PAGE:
Thus, in the absence of the L.Rs seeking leave to prosecute the appeal within 30 days of the death of the appellant in an appeal against a sentence of fine, the appellate Court will have to dispose of the appeal on the merits, instead of consigning the appeal to the records room and waiting for the L.Rs ad infinitum to come up with a petition to prosecute the appeal.            

COMPOSITE SENTENCE OF IMPRISONMENT AND FINE



  1. An appeal from a composite sentence of imprisonment and fine can be treated as an appeal from a sentence of fine and also an appeal from a sentence of imprisonment. Such an appeal, so far as it relates to the sentence of fine, will not abate with the death of the appellant since fine constitutes a liability on the estate of the deceased. The
    L.Rs
    on whom the estate devolves, are entitled to make an attempt to ward off that liability by seeking leave to prosecute the appeal within a reasonable time. (vide Harnam Singh v. State of H.P – (1975) 3 SCC 343 = AIR 1975 SC 236). But the appeal, so far as it relates to the sentence of imprisonment, will be subject to the proviso to Section 394 (2) Cr.P.C .  If the “
    near relatives
    ” do not seek to continue the appeal within 30 days of the death of the appellant / accused, the appeal so far as it relates to the sentence of imprisonment will abate. Since the proviso to Section 394 (2) does not provide for enlargement of the period of 30 days, the appellate Court is not obliged to entertain belated applications by “near relatives”. In Harnam Singh’s case
    disposed of by the Supreme Court, the impugned sentence imposed was imprisonment for life and fine. It was Section 431 of the Code of Criminal Procedure, 1898 (the old Code) that was applicable to that case. The proviso to Section 394 (2) Cr.P.C (1973 Code) was not there in Section 431 of the 1898 Code. On the death of the accused / appellant, the sentence of imprisonment in that case, abated. But regarding the sentence of fine, the appeal before the Supreme Court was permitted to be continued by the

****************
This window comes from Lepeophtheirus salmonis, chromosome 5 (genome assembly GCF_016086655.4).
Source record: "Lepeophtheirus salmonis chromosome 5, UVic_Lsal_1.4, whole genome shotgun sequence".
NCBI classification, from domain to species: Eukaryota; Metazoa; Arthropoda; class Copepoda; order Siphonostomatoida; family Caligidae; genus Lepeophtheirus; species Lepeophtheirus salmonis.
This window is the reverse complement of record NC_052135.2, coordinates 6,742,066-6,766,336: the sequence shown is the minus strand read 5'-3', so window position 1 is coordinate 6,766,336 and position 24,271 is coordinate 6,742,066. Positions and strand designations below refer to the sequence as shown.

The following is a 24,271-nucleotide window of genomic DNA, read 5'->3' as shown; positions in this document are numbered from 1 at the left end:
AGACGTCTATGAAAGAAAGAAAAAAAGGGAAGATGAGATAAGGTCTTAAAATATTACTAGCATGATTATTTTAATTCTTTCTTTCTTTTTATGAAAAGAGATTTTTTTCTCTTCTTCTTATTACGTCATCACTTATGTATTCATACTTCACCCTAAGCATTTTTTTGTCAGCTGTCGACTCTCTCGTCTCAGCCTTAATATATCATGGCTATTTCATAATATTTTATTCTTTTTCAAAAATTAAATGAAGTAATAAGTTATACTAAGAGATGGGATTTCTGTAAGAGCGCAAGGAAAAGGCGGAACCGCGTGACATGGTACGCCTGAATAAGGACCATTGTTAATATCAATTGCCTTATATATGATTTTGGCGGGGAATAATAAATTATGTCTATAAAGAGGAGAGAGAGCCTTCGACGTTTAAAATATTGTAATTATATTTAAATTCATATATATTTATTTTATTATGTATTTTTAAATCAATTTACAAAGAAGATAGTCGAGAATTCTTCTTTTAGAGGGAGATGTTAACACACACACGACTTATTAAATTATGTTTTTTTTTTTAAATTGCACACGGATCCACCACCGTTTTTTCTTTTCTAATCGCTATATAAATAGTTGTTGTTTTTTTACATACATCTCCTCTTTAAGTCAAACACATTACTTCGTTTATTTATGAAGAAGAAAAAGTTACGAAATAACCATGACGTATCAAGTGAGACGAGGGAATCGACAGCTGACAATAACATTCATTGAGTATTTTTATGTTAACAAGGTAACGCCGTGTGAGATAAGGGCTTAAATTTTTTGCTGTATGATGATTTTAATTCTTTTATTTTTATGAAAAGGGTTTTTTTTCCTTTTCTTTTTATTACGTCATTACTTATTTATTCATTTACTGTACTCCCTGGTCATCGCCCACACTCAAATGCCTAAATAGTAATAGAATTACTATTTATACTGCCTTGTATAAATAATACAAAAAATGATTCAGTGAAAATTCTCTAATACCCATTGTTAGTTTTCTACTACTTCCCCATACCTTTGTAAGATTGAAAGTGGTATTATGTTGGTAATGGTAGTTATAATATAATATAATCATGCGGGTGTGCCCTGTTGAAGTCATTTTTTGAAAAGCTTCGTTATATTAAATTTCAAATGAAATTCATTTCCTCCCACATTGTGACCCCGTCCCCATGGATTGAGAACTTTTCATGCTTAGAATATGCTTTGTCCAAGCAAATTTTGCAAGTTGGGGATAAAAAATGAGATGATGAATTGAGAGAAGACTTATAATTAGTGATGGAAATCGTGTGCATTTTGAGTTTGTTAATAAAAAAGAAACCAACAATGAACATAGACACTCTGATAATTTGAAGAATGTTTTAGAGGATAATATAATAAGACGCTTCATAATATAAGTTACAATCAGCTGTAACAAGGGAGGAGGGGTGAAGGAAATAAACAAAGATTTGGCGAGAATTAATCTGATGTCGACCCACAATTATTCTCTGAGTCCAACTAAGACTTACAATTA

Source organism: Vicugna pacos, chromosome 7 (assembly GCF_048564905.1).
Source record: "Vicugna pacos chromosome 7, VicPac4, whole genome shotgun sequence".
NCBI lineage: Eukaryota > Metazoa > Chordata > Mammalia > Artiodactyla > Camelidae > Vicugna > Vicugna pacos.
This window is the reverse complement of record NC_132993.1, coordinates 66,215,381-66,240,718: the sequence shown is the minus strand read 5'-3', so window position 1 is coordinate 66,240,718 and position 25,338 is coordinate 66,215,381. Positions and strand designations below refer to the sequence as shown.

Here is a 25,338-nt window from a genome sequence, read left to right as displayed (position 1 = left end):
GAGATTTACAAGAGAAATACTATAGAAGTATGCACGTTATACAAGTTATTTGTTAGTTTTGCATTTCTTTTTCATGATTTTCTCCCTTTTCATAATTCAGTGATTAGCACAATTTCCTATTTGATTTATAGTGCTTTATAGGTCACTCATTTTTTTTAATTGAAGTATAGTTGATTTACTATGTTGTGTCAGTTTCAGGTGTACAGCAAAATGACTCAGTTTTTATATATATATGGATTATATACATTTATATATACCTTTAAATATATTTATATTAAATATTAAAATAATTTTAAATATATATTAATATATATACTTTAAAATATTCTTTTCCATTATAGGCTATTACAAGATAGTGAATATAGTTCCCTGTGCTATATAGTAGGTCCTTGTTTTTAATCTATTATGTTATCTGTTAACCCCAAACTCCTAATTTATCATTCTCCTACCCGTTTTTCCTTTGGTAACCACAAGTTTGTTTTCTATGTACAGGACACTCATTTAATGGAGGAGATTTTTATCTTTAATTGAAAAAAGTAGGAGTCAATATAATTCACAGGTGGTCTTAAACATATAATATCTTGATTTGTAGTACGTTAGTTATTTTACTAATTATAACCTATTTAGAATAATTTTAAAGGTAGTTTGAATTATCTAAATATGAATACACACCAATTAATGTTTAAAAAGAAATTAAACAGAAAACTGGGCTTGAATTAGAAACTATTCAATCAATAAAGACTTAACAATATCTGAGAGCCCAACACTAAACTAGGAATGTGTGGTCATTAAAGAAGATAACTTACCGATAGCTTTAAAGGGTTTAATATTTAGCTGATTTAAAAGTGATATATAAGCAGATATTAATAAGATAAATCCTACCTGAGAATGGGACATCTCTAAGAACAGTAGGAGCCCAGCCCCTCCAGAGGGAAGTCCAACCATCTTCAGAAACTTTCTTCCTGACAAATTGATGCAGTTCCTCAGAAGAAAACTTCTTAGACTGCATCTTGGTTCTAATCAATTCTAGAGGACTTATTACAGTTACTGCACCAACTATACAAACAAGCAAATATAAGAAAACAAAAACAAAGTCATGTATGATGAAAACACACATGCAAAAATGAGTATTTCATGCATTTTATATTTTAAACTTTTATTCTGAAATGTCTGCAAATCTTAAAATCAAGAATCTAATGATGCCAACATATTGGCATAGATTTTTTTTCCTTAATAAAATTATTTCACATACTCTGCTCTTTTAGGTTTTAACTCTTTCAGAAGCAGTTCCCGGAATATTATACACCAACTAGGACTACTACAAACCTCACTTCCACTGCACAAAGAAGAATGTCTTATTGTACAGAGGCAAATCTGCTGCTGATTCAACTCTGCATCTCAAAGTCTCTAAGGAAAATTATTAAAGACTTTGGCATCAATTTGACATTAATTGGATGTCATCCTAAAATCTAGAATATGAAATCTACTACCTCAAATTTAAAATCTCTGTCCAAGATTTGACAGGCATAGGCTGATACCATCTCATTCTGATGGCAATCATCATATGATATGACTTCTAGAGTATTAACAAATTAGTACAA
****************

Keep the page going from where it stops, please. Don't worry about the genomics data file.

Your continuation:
L.Rs
    (not “near relatives”).


In State of A.P   v.  S. Narasimha Kumar and Others – (2006) 5 SCC 683 = AIR 2006 SC 2924 it was an appeal filed by the State against the acquittal of the accused by the High Court for offences punishable under Sections 381, 440 and 120 B IPC. Pending appeal before the Supreme Court the respondent / accused died on               15-01-2004. This was a simple case falling under Section 394(1) Cr.P.C and on the death of the respondent accused the appeal against acquittal filed by the State, finally abated. It was unnecessary for the Supreme Court to consider the impact of sub-section (2) of Section 394 or the proviso thereto. In Shri Shankar Prasad Ghosh (dead) v. State of Bihar and Another – (2008) 11 SCC 373 = AIR 2009 SC  Supp 447 the appeal before the Supreme Court was filed by the accused against the conviction and sentence of imprisonment and fine concurrently recorded by the Special Judge (CBI) and the High Court .  Pending appeal, the appellant / accused died on 15-05-2000. Five years, thereafter, the legal heirs of the deceased appellant filed applications for continuing the appeal. Without deciding the question as to whether there was any scope for condonation of the delay, the Supreme Court held that no explanation had been offered for the delayed presentation of the petition and accordingly dismissed the appeal as abated.

Thus, an appeal against a conviction and sentence of death or of imprisonment shall not abate if the appellant / accused dies during the pendency of the appeal and any of his “near relatives”, within 30 days of the death of the appellant, applies for leave to continue the appeal and leave is granted  by the appellate Court.

Justice V Ramkumar is a former Judge of High Court of Kerala